Ashley's blog: Perfect Isn’t Welcoming
One sunny afternoon the kids were helping me tidy up the house in anticipation of some friends coming round. They were in charge of deconstructing their floor is lava obstacle course in the garden and I tackled the kitchen and the playroom. Once we got over the initial hump of “he’s not helping enough. He didn’t put the chairs in the right place, I can’t lift the bicycle” they really took pride in the job they were doing. (Note that parenting win for a less successful moment!)
The older one then decided to tidy up the playhouse. This is when things took a turn. He has a very commanding use of the English language for a 6-year-old. Sometimes this is impressive and adorable. Other times it is biting and a bit cruel. This time was one of the later. His poor 4-year-old brother was on the receiving end of some very well phrased insults. All because he was hindering the 6-year-old’s ability to remove every speck of dirt and woodchip from the floor of the playhouse. Which was never going to happen anyway.
This is when it dawned on me that perfect isn’t welcoming. It’s restrictive.
Let me explain…
When my father was married to his second wife, she kept a brilliant house. She mopped the floor twice a day, cleaned the whole house top to bottom 4 times a week, and dusted like her life depended on it. Which made the place feel like a museum. It was a terrible house to spend time in. Yes, the house was lovely and incredibly well presented but you never felt like you could do anything. You would sit on a chair in the tv room and not move a muscle for fear of making any sort of mess, let alone the bum imprint on the cushion.
There was never any artwork on the fridge, no mail sitting on the table, no blanket lying about to cuddle up in. It was neatly lined up crystal in the curio cabinet, perfectly quaffed throw pillows and white carpet as far as the eye could see.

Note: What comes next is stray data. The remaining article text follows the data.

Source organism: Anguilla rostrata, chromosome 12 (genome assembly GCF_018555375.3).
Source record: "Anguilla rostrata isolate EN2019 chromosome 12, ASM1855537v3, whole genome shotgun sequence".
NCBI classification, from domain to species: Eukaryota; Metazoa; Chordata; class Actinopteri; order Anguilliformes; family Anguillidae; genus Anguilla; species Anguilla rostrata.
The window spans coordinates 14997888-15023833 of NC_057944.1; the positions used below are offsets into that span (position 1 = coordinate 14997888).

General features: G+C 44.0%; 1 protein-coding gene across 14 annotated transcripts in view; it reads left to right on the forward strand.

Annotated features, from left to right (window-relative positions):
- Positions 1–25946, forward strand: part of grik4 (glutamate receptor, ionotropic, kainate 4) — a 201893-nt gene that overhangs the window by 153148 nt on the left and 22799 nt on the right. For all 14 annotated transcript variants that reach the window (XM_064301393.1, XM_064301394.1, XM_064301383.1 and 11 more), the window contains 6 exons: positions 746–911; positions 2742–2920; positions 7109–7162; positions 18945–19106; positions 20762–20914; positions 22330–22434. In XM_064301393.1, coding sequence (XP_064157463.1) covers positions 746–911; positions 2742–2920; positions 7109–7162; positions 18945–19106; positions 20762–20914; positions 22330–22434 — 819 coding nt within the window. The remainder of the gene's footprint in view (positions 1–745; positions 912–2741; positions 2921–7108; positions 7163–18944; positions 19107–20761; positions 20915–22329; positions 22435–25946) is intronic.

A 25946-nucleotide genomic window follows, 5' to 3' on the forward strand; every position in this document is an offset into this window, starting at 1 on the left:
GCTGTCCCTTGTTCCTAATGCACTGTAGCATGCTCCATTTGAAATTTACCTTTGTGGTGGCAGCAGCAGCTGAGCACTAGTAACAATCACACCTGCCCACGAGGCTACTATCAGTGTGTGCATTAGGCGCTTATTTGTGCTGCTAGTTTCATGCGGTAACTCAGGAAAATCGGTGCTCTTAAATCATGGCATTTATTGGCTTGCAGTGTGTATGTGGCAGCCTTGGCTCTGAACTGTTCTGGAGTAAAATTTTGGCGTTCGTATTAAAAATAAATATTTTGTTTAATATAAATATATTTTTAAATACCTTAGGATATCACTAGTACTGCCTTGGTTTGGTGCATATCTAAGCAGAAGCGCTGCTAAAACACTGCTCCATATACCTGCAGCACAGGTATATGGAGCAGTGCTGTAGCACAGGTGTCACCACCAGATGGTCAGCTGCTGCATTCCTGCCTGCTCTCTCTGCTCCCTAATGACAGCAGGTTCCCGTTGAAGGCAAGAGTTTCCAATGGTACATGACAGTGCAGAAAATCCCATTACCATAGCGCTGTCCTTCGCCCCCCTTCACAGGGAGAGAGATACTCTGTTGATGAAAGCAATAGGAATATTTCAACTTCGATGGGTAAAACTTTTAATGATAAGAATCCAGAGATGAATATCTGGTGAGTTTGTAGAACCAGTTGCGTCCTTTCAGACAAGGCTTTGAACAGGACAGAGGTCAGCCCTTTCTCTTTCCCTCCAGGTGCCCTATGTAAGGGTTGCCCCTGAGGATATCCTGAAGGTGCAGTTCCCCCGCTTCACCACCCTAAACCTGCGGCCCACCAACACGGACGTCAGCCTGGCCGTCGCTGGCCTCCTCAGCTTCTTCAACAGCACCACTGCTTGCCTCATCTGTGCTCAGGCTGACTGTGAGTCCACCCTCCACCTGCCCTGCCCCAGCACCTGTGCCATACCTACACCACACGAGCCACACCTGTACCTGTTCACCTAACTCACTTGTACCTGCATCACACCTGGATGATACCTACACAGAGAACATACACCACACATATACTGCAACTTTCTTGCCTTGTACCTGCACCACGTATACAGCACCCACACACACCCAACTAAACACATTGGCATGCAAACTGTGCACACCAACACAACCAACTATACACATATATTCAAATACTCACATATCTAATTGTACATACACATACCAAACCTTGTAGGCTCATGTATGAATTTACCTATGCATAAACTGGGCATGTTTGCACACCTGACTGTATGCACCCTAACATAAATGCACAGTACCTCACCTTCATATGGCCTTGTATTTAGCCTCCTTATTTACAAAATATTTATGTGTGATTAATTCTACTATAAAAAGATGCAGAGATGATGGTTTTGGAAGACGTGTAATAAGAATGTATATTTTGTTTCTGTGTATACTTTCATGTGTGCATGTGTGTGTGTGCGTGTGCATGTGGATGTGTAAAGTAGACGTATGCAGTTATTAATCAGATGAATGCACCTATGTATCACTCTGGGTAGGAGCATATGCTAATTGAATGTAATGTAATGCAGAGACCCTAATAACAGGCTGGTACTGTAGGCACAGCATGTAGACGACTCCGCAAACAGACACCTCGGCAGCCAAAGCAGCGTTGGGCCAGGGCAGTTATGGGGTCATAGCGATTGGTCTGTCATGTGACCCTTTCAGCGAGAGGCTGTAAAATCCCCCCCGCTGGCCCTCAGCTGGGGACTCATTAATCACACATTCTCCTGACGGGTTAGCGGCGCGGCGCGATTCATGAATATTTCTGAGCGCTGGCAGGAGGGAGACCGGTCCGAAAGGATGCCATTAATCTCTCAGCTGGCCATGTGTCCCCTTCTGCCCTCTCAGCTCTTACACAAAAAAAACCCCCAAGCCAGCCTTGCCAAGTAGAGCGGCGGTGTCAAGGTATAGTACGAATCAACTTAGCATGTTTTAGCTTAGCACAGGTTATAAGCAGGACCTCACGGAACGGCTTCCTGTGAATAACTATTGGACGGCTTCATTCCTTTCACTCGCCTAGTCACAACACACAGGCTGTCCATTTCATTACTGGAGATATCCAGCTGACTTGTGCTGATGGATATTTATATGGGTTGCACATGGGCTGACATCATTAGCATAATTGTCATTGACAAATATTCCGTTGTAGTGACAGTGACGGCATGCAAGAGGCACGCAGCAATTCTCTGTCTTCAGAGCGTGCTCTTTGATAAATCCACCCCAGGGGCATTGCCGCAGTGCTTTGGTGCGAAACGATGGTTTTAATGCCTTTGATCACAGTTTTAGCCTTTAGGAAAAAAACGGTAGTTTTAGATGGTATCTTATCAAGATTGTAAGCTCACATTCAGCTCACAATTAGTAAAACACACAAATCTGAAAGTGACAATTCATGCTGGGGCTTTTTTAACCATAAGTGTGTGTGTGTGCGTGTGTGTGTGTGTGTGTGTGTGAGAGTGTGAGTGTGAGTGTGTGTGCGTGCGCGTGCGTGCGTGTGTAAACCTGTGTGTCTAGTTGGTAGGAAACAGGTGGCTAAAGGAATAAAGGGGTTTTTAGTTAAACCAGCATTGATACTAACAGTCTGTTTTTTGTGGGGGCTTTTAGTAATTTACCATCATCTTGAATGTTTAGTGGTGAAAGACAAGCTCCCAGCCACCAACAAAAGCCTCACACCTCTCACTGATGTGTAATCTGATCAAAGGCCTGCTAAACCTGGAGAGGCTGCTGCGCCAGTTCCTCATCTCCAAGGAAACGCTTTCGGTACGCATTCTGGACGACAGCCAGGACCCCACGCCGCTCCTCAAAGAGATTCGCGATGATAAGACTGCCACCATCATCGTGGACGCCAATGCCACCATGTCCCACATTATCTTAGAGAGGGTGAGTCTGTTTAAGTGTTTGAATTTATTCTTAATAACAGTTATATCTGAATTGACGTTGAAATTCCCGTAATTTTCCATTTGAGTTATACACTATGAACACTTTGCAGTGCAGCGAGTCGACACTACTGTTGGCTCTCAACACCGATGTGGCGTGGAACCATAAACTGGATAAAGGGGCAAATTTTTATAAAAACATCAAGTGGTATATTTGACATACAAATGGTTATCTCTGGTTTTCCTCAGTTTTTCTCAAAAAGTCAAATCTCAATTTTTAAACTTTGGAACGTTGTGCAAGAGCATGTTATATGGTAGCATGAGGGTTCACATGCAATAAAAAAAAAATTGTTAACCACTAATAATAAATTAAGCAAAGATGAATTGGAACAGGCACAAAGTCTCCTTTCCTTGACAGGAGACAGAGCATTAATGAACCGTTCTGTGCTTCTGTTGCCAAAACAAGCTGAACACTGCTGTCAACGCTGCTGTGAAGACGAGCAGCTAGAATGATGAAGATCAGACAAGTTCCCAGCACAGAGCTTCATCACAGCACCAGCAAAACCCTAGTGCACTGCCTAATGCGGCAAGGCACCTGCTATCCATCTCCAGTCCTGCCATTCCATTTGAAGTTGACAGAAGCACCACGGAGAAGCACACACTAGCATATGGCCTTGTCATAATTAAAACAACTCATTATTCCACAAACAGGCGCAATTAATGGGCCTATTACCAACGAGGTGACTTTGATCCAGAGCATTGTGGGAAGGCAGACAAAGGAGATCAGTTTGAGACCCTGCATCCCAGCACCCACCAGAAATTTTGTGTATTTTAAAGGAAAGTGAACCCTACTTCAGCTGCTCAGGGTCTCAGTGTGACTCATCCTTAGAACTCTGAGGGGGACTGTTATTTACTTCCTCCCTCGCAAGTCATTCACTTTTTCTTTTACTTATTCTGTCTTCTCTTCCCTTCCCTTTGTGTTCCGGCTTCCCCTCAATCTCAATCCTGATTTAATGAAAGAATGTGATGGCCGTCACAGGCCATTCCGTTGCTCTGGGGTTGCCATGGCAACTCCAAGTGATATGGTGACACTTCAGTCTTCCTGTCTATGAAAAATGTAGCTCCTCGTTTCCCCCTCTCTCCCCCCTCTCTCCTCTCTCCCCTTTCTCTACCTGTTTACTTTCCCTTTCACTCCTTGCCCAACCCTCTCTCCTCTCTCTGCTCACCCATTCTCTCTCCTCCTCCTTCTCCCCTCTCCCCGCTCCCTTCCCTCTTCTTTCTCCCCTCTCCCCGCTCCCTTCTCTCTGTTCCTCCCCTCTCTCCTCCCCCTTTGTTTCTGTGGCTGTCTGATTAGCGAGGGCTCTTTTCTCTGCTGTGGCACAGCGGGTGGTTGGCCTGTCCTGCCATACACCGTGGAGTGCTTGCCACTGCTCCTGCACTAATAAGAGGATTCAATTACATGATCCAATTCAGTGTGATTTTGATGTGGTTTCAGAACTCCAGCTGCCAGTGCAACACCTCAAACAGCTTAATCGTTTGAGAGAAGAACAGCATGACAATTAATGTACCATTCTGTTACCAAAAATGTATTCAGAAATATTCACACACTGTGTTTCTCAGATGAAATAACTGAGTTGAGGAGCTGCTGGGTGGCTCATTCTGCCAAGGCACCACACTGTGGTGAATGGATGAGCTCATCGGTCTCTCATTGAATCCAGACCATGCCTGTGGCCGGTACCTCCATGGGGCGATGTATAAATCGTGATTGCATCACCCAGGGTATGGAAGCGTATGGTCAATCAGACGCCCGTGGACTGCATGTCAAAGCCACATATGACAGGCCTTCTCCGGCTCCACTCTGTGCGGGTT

This is not how I choose to keep my house. Yes, it’s tidy and the cobwebs are (mostly) kept away, but it is lived in. There are signs of children and a family and the wear and tear that comes from it. And that is more than okay with me. That is perfect for me. That is my choice. I love that my children know that it’s not an issue if they accidentally spill a drink or drop some food on the floor. If the sofa in the playroom happens to get some marker on it because they can’t contain their excitement while being a bit creative, it’s no big deal. They are comfortable and free to live and make mistakes and have accidents. (Granted we do have a grownup room with nicer furniture and some more strict rules around colouring and snacking, but they still feel comfortable being in it.)
If you are someone who keeps their house pristine, that is brilliant and admirable. It is fully to each there own. You get to choose. The point I’m trying to highlight here is that, if you’re not one of those people, you don’t need to be embarrassed by it.
Once I came to terms with my desire for a lived-in house, and stopped comparing myself to what is on social media or what I assumed other people would think of me, I began to appreciate my surroundings more. I see the open paint pots and scraps of paper as a sign that the kids are being entertained by something other than a screen. I see the dishes in the sink as an indication that we’ve had a nice meal as a family. I see the clothing strewn about as a success because the kids have dressed themselves without me having to shout at them.
And I’ve started inviting people over on a whim. Coffee chat at mine after drop off? Sure! Need someone to collect your kid from school and keep them occupied for a bit? Got it! Having a rough day and fancy a drink and a moan? Come over. And I’ll tell you what, no one has judged my house. No one has even flinched if they’ve needed to take a jumper off a chair to sit down. My home is inviting. And that’s the best kind of home I could have wished for.